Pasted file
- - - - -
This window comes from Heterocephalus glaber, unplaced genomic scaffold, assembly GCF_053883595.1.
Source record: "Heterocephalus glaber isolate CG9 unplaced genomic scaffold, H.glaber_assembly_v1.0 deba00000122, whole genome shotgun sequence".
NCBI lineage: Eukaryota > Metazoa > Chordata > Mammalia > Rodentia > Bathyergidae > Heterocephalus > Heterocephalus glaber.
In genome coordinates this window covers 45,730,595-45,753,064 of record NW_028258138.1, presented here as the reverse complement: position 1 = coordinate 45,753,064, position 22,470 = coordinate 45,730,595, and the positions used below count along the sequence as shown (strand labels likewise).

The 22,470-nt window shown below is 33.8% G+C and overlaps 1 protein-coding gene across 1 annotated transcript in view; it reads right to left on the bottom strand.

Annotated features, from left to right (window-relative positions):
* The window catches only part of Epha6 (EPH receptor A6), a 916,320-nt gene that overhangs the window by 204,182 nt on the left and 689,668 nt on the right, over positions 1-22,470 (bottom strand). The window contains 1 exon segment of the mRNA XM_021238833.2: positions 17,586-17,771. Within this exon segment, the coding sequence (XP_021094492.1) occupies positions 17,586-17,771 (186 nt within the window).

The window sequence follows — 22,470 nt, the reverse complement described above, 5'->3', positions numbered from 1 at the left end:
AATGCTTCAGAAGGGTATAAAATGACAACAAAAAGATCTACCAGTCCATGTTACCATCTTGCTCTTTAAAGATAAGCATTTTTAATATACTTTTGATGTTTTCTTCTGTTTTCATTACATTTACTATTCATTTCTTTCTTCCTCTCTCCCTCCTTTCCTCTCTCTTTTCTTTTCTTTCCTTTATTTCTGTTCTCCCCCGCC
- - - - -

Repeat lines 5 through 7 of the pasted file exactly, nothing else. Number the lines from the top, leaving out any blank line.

The 22,470-nt window shown below is 33.8% G+C and overlaps 1 protein-coding gene across 1 annotated transcript in view; it reads right to left on the bottom strand.

Annotated features, from left to right (window-relative positions):
* The window catches only part of Epha6 (EPH receptor A6), a 916,320-nt gene that overhangs the window by 204,182 nt on the left and 689,668 nt on the right, over positions 1-22,470 (bottom strand). The window contains 1 exon segment of the mRNA XM_021238833.2: positions 17,586-17,771. Within this exon segment, the coding sequence (XP_021094492.1) occupies positions 17,586-17,771 (186 nt within the window).